Letters, Monday, November 4, 2013

Have your say

Change vote to bring city changes

WITH reference to Coun Robert Oliver’s recent letter regarding Sunderland City Council’s Chief Executive’s salary remaining at £175.699 – higher than the Prime Minister’s £142,500 – he omitted to mention that the Chief Executive, Dave Smith, also receives a salary for Acting Returning Officer at UK parliamentary elections and local and European elections.

 This brings his pay up to the thick end of a quarter of a million pounds.

 Of course, that’s exclusive of perks such as his non-contributory pension payments to his index-linked pension, private healthcare for him and his family, company vehicle, expenses, etc.

 And was there any comeback when boxes of postal votes fell out of a lorry onto Sunderland streets last year?

 Of course not – nice work if you can get it!

 Remember Sunderland voters. Repeating the same action will not produce a different outcome. You need to change the way you vote.

Richard Elvin,

chairman, UKIP North East Regional Committee

Get history right

IN his letter of October 10, R Scott claimed that the Conservative-led Government was “the Government of the zero-hour contract”.

 Some interesting facts have been published regarding zero-hour contracts.

 Firstly, the uses of zero hour contracts increased by 75 per cent between 2004 and 2009 – under Labour.

 Secondly, there are the same proportion of people on these contracts now as there were in 2009/10.

 Trying to rewrite history is okay as long as you know history.

Alan Wright

Pointless shops

SHOP Sunderland First – that’s a laugh.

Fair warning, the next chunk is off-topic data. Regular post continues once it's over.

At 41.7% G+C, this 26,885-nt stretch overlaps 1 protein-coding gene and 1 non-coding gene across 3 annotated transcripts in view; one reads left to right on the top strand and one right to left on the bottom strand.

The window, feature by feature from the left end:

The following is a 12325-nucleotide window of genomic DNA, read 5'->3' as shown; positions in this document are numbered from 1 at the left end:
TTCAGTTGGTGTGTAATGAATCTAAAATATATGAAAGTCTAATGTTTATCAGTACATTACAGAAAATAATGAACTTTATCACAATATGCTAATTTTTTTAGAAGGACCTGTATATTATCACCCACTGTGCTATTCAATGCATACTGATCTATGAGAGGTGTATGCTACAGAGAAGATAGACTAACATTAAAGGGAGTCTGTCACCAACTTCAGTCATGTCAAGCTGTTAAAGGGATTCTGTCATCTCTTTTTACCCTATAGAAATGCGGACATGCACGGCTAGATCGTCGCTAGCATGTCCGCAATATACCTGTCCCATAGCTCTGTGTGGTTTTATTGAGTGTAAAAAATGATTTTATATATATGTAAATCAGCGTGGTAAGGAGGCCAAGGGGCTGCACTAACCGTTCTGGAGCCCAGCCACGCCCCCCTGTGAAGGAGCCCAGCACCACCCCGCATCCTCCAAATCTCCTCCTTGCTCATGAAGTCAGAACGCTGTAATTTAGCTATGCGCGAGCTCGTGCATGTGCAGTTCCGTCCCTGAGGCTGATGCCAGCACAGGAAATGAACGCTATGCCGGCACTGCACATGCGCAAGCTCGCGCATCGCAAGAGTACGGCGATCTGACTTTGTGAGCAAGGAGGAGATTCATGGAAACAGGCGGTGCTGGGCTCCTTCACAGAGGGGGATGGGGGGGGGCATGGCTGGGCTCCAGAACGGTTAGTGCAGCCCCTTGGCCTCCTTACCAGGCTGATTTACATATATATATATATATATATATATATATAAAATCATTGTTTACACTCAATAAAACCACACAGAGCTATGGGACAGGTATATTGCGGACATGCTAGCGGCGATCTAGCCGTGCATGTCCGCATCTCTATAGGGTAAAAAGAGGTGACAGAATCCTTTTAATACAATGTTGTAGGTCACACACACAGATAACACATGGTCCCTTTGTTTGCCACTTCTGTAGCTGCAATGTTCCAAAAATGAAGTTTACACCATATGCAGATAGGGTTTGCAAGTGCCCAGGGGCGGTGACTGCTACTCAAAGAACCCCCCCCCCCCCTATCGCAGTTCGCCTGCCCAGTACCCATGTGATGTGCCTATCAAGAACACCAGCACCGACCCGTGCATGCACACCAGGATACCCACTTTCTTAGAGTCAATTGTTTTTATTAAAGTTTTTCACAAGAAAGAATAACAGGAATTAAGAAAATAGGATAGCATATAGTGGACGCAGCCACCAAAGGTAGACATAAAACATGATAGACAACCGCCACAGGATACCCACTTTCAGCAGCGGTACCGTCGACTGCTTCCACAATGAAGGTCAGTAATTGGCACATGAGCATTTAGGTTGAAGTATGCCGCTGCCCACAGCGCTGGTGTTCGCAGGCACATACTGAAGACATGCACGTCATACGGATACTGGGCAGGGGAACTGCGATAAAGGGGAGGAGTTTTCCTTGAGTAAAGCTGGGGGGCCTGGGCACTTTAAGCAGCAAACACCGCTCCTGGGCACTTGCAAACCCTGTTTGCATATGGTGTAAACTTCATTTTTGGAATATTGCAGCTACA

On three separate occasions, in as many weeks, I went to Boots for to buy some toner and each time I I was told it was out of stock. My solution was to change to another product.

 I then tried to purchase some drawer liners. I tried all the shops in Sunderland that might stock them and was told at each one that they would be getting them for Christmas or ‘our Newcastle store will have them’.

 As I will be very busy for Christmas I want them before this.

 Next occasion, trying to shop in Sunderland at our excuse for an M&S store, I tried to buy some pillows as there was 20 per cent off homewear.

 Guess what I was told: “We had to take the homewear off to get our Christmas stock in.”

 I couldn’t believe this, but they said: “I can order them for you or our Newcastle or MetroCentre store will have them in.”

 So guess where I will shop in future?

A footsore and weary 70-year-old.

Bonfire warning

AS bonfire night approaches, it seems an appropriate moment on behalf of The UK Asbestos Training Association (UKATA) for me to remind all those planning a bonfire to ensure that what they are putting onto the fire is not concealing a hidden killer.

 You might be forgiven for asking why the warning – asbestos is an historical problem, isn’t it? Sadly, this misconception contributes to the deaths of those who unknowingly come into contact with a substance that still poses a very real risk to public health.

 An increase in fly-tipping has followed the economic downturn and some unscrupulous companies have resorted to dumping asbestos waste illegally. It is our fear that people will unknowingly pick up asbestos with potentially fatal consequences.

 Asbestos remains a hidden killer, as diseases relating to it can take up to 20 years to develop and there is no cure. More than 4,500 people still die every year as a result of breathing in asbestos fibres and asbestos remains the biggest single cause of work-related deaths in the UK.

 The message is simple. Under no circumstances be tempted to collect and burn any unknown materials and report any suspicious substances to the authorities.

 If you have any doubts, contact the Health and Safety Executive (HSE). The UKATA website is www.ukata.org.uk and the HSE website www.hse.gov.uk/asbestos, both good sources of advice.

David Nichol,

UKATA Vice-chairman